Not from where I'm standing it isn't! My 94 year-old father-in-law was discharged last Friday after a 2-week stay. His checks were made on Wednesday, 2 days before his discharge. He came home with a chest infection they knew about but had not been treated for. He was hallucinating, didn't eat, drink or visit the toilet the whole time he was home and we had to call an ambulance at midnight to re-admit him. He spent until yesterday lunchtime on the AEU until a bed was found on Peldon Ward. A failed discharge is not good let alone all the other problems surrounding this saga with the hospital. Upon speaking to a consultant on Saturday afternoon who kindly listened to everything I had to say, he admitted that all my concerns were indeed founded and that I had every right to complain. What if he lived alone and not with us? It beggars belief to be honest. I am his full-time carer here at home which means I have a 'duty of care' to be responsible for him and everything he needs. Surely our hospital should be doing exactly the same? Epic fail as far as I'm concerned! karen f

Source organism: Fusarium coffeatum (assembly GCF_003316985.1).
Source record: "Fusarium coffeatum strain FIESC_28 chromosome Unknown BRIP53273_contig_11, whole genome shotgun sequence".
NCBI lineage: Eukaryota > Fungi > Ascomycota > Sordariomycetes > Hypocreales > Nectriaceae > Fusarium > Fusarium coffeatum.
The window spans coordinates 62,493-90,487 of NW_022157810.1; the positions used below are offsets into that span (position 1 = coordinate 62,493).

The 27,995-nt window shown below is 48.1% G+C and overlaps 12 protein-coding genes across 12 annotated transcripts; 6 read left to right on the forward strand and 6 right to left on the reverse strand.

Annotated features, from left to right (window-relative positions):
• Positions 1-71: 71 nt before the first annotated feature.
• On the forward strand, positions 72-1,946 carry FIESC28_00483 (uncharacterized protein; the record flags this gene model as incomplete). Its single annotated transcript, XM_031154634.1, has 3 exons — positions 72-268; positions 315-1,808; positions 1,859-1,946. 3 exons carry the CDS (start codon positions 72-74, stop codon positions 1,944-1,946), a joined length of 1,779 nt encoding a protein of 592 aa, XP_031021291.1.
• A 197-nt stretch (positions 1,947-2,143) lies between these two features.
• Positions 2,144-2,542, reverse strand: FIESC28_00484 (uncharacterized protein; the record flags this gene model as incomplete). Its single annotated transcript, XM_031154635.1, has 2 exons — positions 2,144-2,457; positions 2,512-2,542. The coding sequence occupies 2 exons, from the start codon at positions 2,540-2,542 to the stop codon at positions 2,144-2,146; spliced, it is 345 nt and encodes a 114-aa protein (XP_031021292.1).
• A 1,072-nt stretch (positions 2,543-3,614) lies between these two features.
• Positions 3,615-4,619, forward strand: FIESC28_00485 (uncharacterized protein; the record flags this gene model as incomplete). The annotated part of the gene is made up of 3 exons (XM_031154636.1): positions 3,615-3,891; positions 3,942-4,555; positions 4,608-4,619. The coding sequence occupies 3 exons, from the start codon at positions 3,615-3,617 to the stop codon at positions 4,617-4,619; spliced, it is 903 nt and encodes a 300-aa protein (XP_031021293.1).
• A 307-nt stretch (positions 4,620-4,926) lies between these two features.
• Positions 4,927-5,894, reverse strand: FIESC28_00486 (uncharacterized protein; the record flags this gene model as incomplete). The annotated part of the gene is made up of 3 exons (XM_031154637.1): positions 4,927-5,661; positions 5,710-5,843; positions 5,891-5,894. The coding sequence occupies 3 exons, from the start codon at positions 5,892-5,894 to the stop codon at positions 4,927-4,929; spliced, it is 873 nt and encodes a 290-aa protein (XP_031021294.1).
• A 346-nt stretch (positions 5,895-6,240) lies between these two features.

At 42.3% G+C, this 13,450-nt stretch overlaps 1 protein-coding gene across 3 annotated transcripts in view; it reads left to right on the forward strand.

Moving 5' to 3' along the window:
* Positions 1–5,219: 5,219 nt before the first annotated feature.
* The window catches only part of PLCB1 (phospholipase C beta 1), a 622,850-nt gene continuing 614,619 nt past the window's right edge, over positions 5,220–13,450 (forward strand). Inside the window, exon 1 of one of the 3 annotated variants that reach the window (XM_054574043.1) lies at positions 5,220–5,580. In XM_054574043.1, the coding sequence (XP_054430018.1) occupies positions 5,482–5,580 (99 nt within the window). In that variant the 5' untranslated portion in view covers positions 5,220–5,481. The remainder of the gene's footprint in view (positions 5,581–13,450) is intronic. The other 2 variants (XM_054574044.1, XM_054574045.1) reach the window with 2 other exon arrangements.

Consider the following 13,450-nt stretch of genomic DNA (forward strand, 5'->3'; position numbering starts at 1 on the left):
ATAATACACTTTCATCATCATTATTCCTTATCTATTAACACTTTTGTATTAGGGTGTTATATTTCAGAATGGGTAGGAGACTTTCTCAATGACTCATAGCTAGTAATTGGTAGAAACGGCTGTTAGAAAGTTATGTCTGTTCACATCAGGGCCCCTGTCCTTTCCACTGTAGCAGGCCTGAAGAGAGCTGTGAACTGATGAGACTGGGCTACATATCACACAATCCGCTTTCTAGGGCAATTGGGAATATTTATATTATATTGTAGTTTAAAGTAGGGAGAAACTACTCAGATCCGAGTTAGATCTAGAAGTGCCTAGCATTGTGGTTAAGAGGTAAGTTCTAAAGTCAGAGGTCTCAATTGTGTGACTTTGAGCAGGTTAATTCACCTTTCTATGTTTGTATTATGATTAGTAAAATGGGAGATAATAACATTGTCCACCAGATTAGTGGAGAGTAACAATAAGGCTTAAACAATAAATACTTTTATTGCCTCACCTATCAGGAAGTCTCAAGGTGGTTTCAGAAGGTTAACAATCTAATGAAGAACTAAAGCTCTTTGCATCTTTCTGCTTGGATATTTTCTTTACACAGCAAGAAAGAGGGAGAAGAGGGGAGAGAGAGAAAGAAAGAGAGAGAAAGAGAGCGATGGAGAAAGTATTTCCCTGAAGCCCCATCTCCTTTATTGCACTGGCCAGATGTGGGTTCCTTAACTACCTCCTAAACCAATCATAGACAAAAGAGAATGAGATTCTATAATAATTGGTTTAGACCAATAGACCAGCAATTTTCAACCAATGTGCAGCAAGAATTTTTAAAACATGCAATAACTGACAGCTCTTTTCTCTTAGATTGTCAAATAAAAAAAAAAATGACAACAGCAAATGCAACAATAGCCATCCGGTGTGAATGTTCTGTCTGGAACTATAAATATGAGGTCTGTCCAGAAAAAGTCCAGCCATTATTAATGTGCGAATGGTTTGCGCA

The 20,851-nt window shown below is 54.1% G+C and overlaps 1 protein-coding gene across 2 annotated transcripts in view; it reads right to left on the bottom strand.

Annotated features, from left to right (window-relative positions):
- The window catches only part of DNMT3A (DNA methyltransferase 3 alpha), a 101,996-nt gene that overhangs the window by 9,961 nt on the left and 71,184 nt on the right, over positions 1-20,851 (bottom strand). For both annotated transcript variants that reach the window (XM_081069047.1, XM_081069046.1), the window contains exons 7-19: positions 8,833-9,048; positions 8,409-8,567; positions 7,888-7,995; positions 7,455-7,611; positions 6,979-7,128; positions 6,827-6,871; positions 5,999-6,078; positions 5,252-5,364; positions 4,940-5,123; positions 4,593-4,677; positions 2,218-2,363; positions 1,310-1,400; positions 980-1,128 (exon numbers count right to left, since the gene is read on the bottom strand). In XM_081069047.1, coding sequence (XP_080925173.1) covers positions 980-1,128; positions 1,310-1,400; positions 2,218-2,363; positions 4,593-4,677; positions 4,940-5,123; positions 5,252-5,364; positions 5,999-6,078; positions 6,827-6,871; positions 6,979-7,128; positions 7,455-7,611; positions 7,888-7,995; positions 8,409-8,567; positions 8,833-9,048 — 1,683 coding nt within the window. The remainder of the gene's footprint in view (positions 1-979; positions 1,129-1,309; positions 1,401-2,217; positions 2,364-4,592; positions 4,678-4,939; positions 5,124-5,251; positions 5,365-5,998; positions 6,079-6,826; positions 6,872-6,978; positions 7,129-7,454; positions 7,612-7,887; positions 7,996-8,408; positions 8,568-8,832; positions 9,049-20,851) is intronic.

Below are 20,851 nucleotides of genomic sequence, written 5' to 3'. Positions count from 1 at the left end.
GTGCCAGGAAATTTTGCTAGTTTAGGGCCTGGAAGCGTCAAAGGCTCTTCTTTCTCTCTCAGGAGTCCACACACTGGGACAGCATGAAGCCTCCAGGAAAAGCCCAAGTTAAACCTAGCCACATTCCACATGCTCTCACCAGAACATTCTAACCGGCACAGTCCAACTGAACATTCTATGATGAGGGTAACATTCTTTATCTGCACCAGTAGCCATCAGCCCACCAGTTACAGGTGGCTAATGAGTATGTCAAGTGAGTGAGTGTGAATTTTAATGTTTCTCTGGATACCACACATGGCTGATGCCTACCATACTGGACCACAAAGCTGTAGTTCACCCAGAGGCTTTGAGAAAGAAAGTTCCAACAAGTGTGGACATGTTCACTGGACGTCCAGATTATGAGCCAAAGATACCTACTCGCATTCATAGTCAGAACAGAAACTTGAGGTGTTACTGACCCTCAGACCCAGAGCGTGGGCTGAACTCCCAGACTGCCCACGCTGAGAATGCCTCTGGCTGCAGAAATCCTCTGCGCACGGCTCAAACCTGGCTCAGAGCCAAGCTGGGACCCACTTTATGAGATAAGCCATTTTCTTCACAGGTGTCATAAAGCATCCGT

• Score: 5

8:08am Thu 13 Mar 14

John Vencato says...

karen f wrote:
Not from where I'm standing it isn't! My 94 year-old father-in-law was discharged last Friday after a 2-week stay. His checks were made on Wednesday, 2 days before his discharge. He came home with a chest infection they knew about but had not been treated for. He was hallucinating, didn't eat, drink or visit the toilet the whole time he was home and we had to call an ambulance at midnight to re-admit him. He spent until yesterday lunchtime on the AEU until a bed was found on Peldon Ward.
A failed discharge is not good let alone all the other problems surrounding this saga with the hospital. Upon speaking to a consultant on Saturday afternoon who kindly listened to everything I had to say, he admitted that all my concerns were indeed founded and that I had every right to complain.
What if he lived alone and not with us? It beggars belief to be honest.
I am his full-time carer here at home which means I have a 'duty of care' to be responsible for him and everything he needs. Surely our hospital should be doing exactly the same? Epic fail as far as I'm concerned!
Can I take the opportunity to say what a wonderful job you are doing in looking after your relative Karen. I offer you a heart warming well done to your efforts and god bless you (If there is one out there, you do wonder sometimes)?
My wife Julie Ann looked after my dad Len for 15 years between 1995 to 2010, we experienced much of the same problems unfortunately. The same or similar happenstances have happened to my mum 78 this year.